With the final results of the UK general election largely confirmed, the asset management industry has responded positively to the Tory victory.
Christoph Riniker, head Strategy Research, Julius Bär and David Alexander Meier, senior economist, Julius Bär
“Incoming results of yesterday’s general elections are unveiling some surprises: Incumbent prime minster David Cameron of the Conservatives (“Tories”) seems to be able to maintain the power. Not only that, even the widely-expected scenario of a “hung parliament” is not yet certain, as a majority is still in possible for the Tories. This comes due to surprising weakness of the Labour party, which seems to have been devoured in Scotland by the Nationalists (SNP), it’s left-wing rival. As of the time of writing, the Tories have grasped 260 of 650 seats, while Labour is left at 213, with 90 seats still have to be counted and 326 needed for a majority.
“The SNP for its part is becoming the 3rd largest party with 55 seats, replacing the Liberal Democrats, which literally are being wiped out and have so far only won a mere 7 seats. A loser has also been the UK Independence Party (UKIP), which won only one seat so far, as the fist-past-the-post voting system prevented a lager fraction. Other parties are currently sharing 21 seats. After the final results the Tories will celebrate, even if coalition building will be on the agenda due to a hung parliament. We do not expect the defeat of Labour to bring back pound strength. The large SNP delegation and the Tories’ election promise, the EU exit referendum, keep political risks elevated.
“Generally speaking it is the shift of the political landscape which is complicating the situation. Over the past five years, fragmentation has increased, with smaller parties gaining importance, such as the UK Independence Party (UKIP), the Scottish Nationalists (SNP) or even the Greens. Decisive could also be the performance of the Liberal Democrats, last time the third-largest party and preferred ‘bride’ for the Tories. This situation will make it more challenging for the Tories to govern in the future. Based on the status quo, Tories and Liberal democrats currently reach exactly the majority, nothing more. Building a coalition always means that the Tories have to make concessions, offering the smaller parties considerable bargaining powers. However, based on the current situation the risk of near-term re-elections (as outlined in earlier publications) has clearly diminished” the Julius Bär team argues.
Fidelity Worldwide Investment
Dominic Rossi, Global CIO of Equities:“Whilst the constitutional issues raised by the election result will cast a shadow over Westminster, markets will be relieved that a likely conservative majority will continue with its fiscal consolidation policies combined with a competitive corporate tax policy. We expect equity markets and the FTSE 100, which surpassed a record high in April, to continue to trend upwards.”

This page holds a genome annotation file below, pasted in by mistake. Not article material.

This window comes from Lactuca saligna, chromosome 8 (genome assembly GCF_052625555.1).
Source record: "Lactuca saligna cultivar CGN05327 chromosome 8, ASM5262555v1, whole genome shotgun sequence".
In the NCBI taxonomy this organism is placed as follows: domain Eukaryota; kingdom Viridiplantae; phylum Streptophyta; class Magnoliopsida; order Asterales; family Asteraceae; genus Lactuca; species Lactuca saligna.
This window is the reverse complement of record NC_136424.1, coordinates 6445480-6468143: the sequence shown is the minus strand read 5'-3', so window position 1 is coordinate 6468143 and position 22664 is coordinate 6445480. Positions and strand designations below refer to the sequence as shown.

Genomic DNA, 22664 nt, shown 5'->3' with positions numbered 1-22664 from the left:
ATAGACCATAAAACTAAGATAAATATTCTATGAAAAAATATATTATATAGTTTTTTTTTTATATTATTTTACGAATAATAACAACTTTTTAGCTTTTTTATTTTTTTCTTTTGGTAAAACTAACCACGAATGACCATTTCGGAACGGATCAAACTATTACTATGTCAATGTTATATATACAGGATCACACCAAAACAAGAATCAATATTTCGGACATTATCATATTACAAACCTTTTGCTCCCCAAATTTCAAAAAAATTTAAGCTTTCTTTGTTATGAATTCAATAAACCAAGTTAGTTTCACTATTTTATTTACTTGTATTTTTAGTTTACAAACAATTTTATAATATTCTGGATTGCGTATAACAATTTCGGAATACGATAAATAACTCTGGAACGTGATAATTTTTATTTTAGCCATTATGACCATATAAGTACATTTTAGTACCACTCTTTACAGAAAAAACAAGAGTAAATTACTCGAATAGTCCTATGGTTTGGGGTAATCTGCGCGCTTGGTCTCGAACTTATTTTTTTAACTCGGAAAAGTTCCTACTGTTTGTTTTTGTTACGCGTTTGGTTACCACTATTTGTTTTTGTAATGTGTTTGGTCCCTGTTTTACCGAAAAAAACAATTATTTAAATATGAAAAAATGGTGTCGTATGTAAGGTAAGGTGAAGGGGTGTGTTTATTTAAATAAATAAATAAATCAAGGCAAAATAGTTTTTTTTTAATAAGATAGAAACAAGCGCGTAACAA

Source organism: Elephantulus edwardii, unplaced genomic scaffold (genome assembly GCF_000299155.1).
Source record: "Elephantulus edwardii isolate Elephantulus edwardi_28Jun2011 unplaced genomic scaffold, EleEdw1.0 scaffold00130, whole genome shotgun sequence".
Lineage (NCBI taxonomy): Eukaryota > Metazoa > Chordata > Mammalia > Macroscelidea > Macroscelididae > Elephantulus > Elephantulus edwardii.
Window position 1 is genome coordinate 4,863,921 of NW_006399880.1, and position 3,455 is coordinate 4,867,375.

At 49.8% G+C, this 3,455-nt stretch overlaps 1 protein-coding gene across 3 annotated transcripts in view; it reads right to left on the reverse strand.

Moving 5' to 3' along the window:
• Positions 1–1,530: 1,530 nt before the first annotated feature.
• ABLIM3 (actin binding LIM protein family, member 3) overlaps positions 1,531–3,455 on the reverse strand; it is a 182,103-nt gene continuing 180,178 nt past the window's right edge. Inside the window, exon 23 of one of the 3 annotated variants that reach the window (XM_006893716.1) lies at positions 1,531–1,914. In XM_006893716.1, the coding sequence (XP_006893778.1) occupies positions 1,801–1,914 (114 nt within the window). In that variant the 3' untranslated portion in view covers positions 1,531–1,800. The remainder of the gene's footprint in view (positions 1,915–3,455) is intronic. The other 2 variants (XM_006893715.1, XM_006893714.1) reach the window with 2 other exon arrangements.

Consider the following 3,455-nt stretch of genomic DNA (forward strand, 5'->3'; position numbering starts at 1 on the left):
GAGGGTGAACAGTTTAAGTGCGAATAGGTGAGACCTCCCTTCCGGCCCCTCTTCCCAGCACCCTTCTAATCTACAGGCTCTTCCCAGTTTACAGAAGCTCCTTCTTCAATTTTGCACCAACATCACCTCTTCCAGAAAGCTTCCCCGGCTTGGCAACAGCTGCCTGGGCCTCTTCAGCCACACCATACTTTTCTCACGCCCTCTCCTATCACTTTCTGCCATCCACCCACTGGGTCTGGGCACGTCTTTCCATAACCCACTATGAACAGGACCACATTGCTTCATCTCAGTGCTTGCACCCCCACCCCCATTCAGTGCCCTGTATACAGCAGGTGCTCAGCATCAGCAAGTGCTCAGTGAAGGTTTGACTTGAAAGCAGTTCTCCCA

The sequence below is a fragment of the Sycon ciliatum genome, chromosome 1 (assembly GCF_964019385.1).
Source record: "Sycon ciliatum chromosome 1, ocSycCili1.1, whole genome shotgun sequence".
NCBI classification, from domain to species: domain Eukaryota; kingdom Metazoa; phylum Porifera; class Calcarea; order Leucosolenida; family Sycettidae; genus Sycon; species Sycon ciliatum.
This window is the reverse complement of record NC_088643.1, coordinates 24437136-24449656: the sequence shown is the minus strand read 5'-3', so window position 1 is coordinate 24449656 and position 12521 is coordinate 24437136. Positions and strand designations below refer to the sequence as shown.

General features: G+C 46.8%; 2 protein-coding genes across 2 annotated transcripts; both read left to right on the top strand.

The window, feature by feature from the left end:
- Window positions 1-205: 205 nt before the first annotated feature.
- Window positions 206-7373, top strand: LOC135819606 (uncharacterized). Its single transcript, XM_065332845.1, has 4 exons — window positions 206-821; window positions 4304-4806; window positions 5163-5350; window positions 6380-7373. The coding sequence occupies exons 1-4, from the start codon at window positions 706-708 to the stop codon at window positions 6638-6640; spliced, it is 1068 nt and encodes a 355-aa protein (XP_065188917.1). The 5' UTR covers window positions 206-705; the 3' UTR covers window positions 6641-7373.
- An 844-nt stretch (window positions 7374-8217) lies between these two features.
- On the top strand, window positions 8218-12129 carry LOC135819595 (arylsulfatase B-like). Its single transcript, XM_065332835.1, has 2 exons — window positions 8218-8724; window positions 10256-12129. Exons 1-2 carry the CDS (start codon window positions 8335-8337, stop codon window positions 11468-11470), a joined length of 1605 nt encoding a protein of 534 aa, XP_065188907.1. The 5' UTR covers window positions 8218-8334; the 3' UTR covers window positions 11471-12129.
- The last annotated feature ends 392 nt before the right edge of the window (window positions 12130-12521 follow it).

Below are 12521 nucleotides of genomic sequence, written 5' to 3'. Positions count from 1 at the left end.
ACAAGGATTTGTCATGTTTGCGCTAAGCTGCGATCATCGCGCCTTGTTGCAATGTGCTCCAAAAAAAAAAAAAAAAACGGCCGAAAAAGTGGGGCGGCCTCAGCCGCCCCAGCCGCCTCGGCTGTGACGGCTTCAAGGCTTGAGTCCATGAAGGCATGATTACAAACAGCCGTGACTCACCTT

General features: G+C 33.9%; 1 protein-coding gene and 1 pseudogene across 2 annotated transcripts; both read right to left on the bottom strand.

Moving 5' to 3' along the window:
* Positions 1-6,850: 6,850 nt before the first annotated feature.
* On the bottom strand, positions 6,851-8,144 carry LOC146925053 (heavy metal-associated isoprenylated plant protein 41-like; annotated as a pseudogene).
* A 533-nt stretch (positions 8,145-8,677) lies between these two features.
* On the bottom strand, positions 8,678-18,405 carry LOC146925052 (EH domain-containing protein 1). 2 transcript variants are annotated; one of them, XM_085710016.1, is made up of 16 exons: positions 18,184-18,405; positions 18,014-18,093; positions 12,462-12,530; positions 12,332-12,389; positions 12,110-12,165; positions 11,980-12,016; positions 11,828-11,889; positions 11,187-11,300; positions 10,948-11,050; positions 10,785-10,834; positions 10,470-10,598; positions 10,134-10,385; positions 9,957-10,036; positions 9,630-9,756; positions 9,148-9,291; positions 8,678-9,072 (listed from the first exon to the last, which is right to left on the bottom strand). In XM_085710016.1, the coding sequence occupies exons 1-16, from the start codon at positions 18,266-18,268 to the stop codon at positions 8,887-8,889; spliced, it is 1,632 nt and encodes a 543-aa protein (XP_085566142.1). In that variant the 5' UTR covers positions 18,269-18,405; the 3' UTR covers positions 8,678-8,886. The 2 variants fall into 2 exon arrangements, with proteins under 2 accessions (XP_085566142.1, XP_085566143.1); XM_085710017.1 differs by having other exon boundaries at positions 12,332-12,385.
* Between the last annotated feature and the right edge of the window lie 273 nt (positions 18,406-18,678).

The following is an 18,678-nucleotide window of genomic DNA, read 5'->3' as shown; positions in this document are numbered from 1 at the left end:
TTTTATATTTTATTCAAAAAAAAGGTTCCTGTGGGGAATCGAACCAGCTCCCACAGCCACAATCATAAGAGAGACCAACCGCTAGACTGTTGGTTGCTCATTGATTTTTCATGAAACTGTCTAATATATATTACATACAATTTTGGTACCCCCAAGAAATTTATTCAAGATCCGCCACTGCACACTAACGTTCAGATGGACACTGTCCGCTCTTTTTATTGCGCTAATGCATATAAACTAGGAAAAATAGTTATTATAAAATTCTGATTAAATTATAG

Andrew Wells, Global CIO of Fixed Income: “On the face of it the swing to the conservative party, and the possibility of a majority, albeit slim, will probably be positive for both Sterling and Gilts. However as the dust settles the change in Scotland will have to be closely followed. Whilst the Scottish Nationalists did not campaign on a ticket of devolution, the magnitude of support for them must herald change in the future, and this will cause greater uncertainty. The other danger is that a slim majority, with no significant coalition could always see us back at the polls in a short period of time and markets will be wary of that situation.”
Stanhope Capital’s CIO Jonathan Bell
“Much to everyone’s surprise it looks as though David Cameron and the Conservatives will not only return to power, but do so without the need of a coalition partner. David Cameron has vowed to bring the UK together after last night’s election victory, but the four parts of the Union are politically divided. The DUP dominate in Northern Ireland, the Labour Party in Wales, the SNP in Scotland and the Conservatives in England. The case for devolving more powers across the Union looks strong and will continue to be discussed in parliament.
“As far as markets are concerned the result is good news; UK equities, bonds and the pound are all up this morning. Longer term, David Cameron may find that it will be harder to govern with a slim majority than it was in a coalition. The whips will need to keep whipping to keep maverick MPs in step and as time passes future bi-election losses are likely to weaken the majority over the life of this government. For financial markets this is not necessarily bad news. Investors generally dislike the consequences of governments with large majorities and active legislative programmes. We prefer stability. It is much better to have a government unable to write lots of new legislation than one that creates uncertainty and thereby discourages investment.
“The real story is the economic outlook. On the positive side the economy is growing and unemployment falling; on the negative, the UK still runs large budget and trade deficits and has poor productivity growth. With this economic background bond yields will remain low, but are unlikely to fall further. The equity market already discounts a continued recovery in corporate earnings and will be more affected by what happens in the rest of the world than here. Sterling is likely to fall further against the dollar as US interest rates start rising later this year whilst remaining strong against a euro deliberately weakened by quantitative easing.”